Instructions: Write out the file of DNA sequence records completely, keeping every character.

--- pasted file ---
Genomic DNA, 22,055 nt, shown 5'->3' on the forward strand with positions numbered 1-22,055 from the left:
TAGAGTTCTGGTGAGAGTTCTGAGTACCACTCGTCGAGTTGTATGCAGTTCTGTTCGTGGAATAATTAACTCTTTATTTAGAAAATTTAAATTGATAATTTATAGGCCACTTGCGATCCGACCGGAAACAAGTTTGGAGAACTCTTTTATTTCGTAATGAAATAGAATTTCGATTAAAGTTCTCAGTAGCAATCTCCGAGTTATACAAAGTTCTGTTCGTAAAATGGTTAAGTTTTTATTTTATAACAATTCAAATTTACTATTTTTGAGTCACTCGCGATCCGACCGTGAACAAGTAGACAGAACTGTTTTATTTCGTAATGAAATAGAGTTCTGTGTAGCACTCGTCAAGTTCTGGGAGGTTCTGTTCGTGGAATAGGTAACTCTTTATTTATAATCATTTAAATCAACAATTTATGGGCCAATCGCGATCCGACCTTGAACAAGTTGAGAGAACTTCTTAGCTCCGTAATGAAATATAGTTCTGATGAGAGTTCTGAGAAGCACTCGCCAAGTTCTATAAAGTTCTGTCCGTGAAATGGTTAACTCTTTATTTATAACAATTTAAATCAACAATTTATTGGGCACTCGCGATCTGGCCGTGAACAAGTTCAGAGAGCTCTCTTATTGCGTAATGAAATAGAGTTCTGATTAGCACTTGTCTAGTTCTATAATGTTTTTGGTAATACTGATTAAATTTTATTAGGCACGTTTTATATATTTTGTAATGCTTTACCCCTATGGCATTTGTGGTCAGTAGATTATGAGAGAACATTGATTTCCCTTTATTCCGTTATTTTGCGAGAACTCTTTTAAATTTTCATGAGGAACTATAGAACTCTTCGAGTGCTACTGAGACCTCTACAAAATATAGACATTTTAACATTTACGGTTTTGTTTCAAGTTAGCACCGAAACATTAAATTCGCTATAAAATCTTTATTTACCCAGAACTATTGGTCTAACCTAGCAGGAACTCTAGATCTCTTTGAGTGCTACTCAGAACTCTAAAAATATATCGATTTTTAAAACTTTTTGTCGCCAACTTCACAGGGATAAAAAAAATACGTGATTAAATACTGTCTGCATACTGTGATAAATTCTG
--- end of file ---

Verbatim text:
Genomic DNA, 22,055 nt, shown 5'->3' on the forward strand with positions numbered 1-22,055 from the left:
TAGAGTTCTGGTGAGAGTTCTGAGTACCACTCGTCGAGTTGTATGCAGTTCTGTTCGTGGAATAATTAACTCTTTATTTAGAAAATTTAAATTGATAATTTATAGGCCACTTGCGATCCGACCGGAAACAAGTTTGGAGAACTCTTTTATTTCGTAATGAAATAGAATTTCGATTAAAGTTCTCAGTAGCAATCTCCGAGTTATACAAAGTTCTGTTCGTAAAATGGTTAAGTTTTTATTTTATAACAATTCAAATTTACTATTTTTGAGTCACTCGCGATCCGACCGTGAACAAGTAGACAGAACTGTTTTATTTCGTAATGAAATAGAGTTCTGTGTAGCACTCGTCAAGTTCTGGGAGGTTCTGTTCGTGGAATAGGTAACTCTTTATTTATAATCATTTAAATCAACAATTTATGGGCCAATCGCGATCCGACCTTGAACAAGTTGAGAGAACTTCTTAGCTCCGTAATGAAATATAGTTCTGATGAGAGTTCTGAGAAGCACTCGCCAAGTTCTATAAAGTTCTGTCCGTGAAATGGTTAACTCTTTATTTATAACAATTTAAATCAACAATTTATTGGGCACTCGCGATCTGGCCGTGAACAAGTTCAGAGAGCTCTCTTATTGCGTAATGAAATAGAGTTCTGATTAGCACTTGTCTAGTTCTATAATGTTTTTGGTAATACTGATTAAATTTTATTAGGCACGTTTTATATATTTTGTAATGCTTTACCCCTATGGCATTTGTGGTCAGTAGATTATGAGAGAACATTGATTTCCCTTTATTCCGTTATTTTGCGAGAACTCTTTTAAATTTTCATGAGGAACTATAGAACTCTTCGAGTGCTACTGAGACCTCTACAAAATATAGACATTTTAACATTTACGGTTTTGTTTCAAGTTAGCACCGAAACATTAAATTCGCTATAAAATCTTTATTTACCCAGAACTATTGGTCTAACCTAGCAGGAACTCTAGATCTCTTTGAGTGCTACTCAGAACTCTAAAAATATATCGATTTTTAAAACTTTTTGTCGCCAACTTCACAGGGATAAAAAAAATACGTGATTAAATACTGTCTGCATACTGTGATAAATTCTG